Pritzker's plans: Democratic candidate for Illinois governor J.B. Pritzker addresses attendees at the Oak Park Public Library forum last Saturday, along with fellow candidate Ameya Pawar. The event was sponsored by the Democratic Party of Oak Park. For the full story, page 10. | Photo by Paul Goyette


Our billionaire is better than your billionaire. That may become the unofficial slogan of Illinois Democrats in the 2018 race for governor.

J.B. Pritzker, an heir to the Hyatt Hotel fortune and venture capitalist, made a favorable impression in his first appearance before Oak Park Democrats on May 13 and seems to be emerging as the early front runner in the Democratic primary race for governor.

State Sen. Don Harmon (D-Oak Park), the chairman of the Democratic Party of Oak Park (DPOP), referred to Pritzker’s wealth when introducing him to an overflow crowd of about 150 Democrats meeting in the Veterans Room of the Oak Park Public Library Saturday morning.

“I told J.B. that this crowd might be skeptical of the argument of our billionaire is better than their billionaire,” Harmon said. “But here’s the thing, our billionaire really is better than their billionaire.”

Pritzker and Chicago alderman Ameya Pawar were the third and fourth Democratic candidates to appear before DPOP. Last month, state Sen. Daniel Biss and Chris Kennedy appeared at DPOP’s monthly meeting. The fifth major Democratic candidate and only downstater in the field, Madison County Regional Schools Superintendent Bob Daiber, will appear before DPOP next month.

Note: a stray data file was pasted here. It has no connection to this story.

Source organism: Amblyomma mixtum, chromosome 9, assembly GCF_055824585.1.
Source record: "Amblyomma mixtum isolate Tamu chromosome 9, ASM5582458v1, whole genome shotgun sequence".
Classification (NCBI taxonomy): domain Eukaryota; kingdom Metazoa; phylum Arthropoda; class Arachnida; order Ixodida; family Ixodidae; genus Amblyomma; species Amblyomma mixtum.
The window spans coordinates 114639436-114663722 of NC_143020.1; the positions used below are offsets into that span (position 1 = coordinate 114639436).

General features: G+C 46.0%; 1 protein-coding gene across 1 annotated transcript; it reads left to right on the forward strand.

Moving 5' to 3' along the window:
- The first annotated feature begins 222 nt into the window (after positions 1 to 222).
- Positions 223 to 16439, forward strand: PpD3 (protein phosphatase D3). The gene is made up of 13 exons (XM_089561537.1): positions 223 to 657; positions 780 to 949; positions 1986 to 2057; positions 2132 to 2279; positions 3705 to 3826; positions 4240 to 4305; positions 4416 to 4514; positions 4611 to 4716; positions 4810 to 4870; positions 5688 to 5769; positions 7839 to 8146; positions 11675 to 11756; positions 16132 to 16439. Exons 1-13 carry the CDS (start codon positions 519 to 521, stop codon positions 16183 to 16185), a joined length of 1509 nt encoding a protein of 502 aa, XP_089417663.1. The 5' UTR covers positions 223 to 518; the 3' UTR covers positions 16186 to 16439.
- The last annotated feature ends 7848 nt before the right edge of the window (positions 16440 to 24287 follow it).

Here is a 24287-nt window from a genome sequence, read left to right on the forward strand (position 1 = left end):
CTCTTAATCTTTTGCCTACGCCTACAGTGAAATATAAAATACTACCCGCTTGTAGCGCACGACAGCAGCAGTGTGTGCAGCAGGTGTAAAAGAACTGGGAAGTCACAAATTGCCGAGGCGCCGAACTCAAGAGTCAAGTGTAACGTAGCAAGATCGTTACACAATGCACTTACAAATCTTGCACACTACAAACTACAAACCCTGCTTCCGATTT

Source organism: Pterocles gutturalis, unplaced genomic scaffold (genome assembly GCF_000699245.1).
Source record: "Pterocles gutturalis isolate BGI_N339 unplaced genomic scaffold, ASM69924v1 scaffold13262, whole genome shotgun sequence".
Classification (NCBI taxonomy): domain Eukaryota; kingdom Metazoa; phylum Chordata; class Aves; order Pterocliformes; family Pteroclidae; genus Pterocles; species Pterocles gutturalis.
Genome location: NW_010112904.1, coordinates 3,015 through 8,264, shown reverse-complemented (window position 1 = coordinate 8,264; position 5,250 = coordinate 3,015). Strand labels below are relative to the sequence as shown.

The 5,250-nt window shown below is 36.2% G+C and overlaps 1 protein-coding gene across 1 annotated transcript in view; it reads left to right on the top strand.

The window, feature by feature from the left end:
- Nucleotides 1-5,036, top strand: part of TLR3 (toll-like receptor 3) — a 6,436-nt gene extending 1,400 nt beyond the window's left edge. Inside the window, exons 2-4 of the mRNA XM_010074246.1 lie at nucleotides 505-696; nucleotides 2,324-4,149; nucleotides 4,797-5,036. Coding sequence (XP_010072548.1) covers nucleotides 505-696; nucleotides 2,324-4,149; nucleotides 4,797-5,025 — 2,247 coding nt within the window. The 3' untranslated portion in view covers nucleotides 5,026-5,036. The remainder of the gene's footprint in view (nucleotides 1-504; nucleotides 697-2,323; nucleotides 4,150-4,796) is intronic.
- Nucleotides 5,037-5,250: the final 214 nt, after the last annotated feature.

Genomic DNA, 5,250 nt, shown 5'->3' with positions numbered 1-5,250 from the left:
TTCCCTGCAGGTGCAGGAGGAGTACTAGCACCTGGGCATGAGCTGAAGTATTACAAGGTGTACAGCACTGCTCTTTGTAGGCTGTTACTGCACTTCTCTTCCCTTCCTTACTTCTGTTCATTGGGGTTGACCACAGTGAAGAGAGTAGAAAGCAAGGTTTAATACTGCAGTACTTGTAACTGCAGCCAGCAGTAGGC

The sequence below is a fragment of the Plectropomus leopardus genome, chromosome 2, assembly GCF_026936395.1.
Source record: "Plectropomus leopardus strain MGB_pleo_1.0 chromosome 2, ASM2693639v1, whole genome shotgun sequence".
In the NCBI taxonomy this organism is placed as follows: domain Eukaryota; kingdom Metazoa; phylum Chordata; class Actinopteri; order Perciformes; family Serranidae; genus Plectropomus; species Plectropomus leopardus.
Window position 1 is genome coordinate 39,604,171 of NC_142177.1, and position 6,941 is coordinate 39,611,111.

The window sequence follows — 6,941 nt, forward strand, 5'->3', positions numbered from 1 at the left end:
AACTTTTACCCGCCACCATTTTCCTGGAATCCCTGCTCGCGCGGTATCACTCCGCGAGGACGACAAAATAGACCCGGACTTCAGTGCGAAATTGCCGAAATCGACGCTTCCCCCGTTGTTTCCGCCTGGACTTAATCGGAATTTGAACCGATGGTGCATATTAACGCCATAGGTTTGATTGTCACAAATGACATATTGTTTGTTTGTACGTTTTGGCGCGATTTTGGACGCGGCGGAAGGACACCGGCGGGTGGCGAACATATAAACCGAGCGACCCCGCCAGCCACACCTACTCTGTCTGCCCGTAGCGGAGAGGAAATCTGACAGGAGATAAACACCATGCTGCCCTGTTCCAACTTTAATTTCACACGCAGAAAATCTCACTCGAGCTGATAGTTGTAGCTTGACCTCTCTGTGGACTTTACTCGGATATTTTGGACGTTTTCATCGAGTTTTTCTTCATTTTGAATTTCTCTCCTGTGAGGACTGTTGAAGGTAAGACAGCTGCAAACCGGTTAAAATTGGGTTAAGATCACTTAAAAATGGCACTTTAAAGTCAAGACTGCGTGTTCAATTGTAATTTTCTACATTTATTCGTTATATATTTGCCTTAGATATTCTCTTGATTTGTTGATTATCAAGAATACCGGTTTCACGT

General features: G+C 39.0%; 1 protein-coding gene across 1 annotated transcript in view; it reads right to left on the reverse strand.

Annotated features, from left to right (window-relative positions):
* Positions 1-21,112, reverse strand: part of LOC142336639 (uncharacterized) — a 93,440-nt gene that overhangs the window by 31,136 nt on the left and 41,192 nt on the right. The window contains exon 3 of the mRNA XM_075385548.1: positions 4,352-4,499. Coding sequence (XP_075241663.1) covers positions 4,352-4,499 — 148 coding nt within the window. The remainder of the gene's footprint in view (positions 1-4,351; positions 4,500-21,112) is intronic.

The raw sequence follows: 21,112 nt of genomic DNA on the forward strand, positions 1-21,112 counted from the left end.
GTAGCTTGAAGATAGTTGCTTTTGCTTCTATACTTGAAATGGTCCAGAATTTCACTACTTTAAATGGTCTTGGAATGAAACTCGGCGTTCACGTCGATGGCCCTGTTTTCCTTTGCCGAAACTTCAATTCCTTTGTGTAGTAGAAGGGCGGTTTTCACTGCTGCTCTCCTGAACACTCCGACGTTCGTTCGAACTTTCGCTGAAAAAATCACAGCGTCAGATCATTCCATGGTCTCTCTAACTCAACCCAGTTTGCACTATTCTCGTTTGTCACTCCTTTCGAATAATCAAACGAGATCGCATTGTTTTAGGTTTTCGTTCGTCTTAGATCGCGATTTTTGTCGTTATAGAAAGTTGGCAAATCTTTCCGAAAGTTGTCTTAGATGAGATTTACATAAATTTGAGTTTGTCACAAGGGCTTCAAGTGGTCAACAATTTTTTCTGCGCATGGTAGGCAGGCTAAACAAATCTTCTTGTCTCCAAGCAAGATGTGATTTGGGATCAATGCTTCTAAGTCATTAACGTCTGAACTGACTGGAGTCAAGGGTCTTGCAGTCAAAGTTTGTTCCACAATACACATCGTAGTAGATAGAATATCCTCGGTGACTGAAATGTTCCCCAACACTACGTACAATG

Both Pritzker and Pawar made strong impressions Saturday.

“I thought both were awesome in different ways,” said Hilda Schlatter.  “I thought Pawar had more of a visionary idealistic approach and Pritzker more looked back at what he has done and had very specific answers about what he would do.”

Everyone seemed to like the 37-year-old Pawar and were impressed by his child-of-an-immigrant story and his steadfast progressive principles, but many seemed surprised at how impressive Pritzker was.

“J.B. probably surprised a number of people today and impressed them,” said Matt Fruth, who was recently elected to the Oak Park Public Library Board of Trustees. “I think it’s going to be hard for any one of them to kind of break through right now in a way that would be meaningful.”

Pritzker, 52, spoke of his lifelong involvement in politics, telling of “knocking on doors for progressive Democrats since I was 11 years old.”

Pritzker worked on Capitol Hill in Washington, D.C. when he was in his 20s and he touted his work chairing the Illinois State Human Rights Commission and efforts to raise money to fund breakfasts for poor school children. He also founded a group called Democratic Leadership for the 21st Century to appeal to young Democrats. 

Pritzker, who did not mention his failed 1998 run for Congress, has long been a major fundraiser for Democrats and played pivotal roles in Hillary Clinton’s presidential races, serving as a national co-chairman of her 2008 campaign and as a major fundraiser for the 2016 campaign. 

The wealthiest candidate in the field, Pritzker is expected to largely self-fund his campaign and is already on the air with television ads.

Pawar made an oblique reference to Pritzker’s wealth in his comments.

“I’m fine with wealth, I just don’t think we need to worship it and I think everyone in the field believes that same thing,” Pawar said as Pritzker, standing in the audience awaiting his chance to speak, clapped along with the rest of the crowd.

Pritzker was quick on his feet and rattled off pointed, and popular, attacks on President Donald Trump and Republican Gov. Bruce Rauner.

“Donald Trump is a racist and xenophobe,” Pritzker said to spirited applause.

He also lit into Rauner.

“He cares more about spreadsheets than he does about people,” Pritzker said of Rauner. “We need a governor who will fight for higher wages and better workplace safety.”